Given this, the concept of “scaffolding” executive function is extremely relevant in both preventative care but also in responsive care for vulnerable infants and families. Experts in child development and child therapy can help parents create a scaffold to help children grow through adversity. The Center on the Developing Child provides a host of resources for facilitating executive function as well as a list of areas of focus for early intervention providers.
The body of research around toxic stress and ACES is rapidly growing and is becoming mainstream in early childhood education, yet many early childhood practitioners have yet to integrate research on this topic into practical interventions and treatment plans. There is a need in the Infant Mental Health and Play Therapy fields to integrate current neurodevelopmental research on executive function into work with children and families (Zero to Three, 2009).
As a professional integrating work from both of these fields into my practice, I want to learn what specific early infancy and childhood experiences foster development of executive function skills? My current opinion is that a big theme within genetics, environment, activities, policies, and programs is the child’s experiences of safety and attunement.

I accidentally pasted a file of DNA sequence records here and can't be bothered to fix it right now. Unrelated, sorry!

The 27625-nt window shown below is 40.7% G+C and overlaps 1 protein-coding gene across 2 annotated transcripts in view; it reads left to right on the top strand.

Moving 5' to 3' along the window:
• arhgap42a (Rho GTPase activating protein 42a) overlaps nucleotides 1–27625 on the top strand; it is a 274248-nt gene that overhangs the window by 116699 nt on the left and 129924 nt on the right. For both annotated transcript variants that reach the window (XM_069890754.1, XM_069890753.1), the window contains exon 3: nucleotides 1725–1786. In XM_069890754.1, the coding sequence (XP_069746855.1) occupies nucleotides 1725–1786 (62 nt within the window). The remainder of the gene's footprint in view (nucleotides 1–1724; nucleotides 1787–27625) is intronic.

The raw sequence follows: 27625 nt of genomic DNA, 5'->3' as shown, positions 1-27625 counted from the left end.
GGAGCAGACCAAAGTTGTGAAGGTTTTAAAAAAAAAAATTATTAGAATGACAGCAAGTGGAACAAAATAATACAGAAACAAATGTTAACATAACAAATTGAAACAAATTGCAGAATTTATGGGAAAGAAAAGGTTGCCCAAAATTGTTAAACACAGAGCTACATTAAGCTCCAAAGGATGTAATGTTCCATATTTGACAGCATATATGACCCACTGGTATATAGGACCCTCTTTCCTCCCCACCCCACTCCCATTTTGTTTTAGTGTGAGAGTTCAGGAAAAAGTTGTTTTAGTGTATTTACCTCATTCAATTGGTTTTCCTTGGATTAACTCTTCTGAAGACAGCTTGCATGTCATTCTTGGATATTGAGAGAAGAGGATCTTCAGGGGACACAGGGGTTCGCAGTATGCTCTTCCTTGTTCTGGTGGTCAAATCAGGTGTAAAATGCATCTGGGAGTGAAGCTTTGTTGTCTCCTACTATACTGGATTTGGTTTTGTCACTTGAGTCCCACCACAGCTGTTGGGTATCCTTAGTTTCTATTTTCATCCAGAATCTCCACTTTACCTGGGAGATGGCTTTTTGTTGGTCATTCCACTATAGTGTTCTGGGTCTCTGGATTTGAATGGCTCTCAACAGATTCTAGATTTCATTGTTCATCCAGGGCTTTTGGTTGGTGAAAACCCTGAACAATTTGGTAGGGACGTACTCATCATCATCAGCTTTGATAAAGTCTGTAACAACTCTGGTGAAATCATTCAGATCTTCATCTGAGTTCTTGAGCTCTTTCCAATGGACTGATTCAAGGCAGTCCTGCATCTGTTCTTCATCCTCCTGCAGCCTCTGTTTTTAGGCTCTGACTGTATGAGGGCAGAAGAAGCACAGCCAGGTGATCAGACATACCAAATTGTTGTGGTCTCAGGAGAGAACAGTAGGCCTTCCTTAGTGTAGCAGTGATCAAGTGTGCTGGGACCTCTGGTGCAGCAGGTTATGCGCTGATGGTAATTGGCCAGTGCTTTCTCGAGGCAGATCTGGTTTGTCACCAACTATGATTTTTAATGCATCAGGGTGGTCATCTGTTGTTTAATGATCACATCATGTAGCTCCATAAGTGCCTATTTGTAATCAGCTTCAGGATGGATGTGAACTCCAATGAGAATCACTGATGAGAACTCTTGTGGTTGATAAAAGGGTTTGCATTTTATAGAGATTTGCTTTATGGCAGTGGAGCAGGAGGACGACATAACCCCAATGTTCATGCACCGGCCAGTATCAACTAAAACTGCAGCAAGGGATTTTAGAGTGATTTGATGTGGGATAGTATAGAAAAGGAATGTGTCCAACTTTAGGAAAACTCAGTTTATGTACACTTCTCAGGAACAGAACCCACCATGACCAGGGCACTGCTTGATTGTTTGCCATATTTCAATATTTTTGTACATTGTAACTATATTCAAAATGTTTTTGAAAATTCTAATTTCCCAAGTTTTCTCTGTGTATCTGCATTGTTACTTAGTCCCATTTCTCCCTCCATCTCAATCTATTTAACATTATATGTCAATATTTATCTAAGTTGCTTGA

The caregiver-child relationship and early experiences in particular change the executive function system in the brain! And early childhood practitioners like myself can use relationship to successfully scaffold growth of the executive system in children 0-3 who experience disabilities, early childhood adversity, or toxic stress.
As a relationship-focused therapist I’m biased to argue that relationship, attunement and co-regulation can be intentionally used to decrease likelihood of behavioral and academic struggles in later childhood and adulthood.
In my experience, educators and behavioral health staff as well as mental health clinicians often view problems from the top down—seeing behavior as the problem rather than seeing behavior as communication of underlying differences or needs. Zeanah & Zeanah (2005) write that since early childhood caregiving relationships affect child’s cognitive abilities, preventative care across the continuum of ITMH services are to enhance the ability of caregivers to nurture children more effectively.
The neurobiology research (skip this section if you don’t love brain science!)
Attunement and connection in healthy attachment relationships actually jumpstart executive function capacities (Zero to Three; Zeanah & Zeanah, 2005; Feldman, 2007). Brain areas implicated in executive system include the prefrontal cortex, anterior cingulate, parietal cortex, and hippocampus. How a child responds to perceived stress and threat influences these networks, and vice versa. If a child has well-developed capabilities in these areas, they can better manage stress (Rueda, Posner & Rothbard, 2005; Blair, Zelazo & Greenburg, 2005). Well-developed regulation capacities and stress response recovery are linked directly the experiences of synchrony (also called mutual co-regulation or affect regulation) in parent-infant interactions (Feldman, 2007). In particular, mutual gaze, response-time, and nurturing touch of caregiver are aspects of a synchronous experience.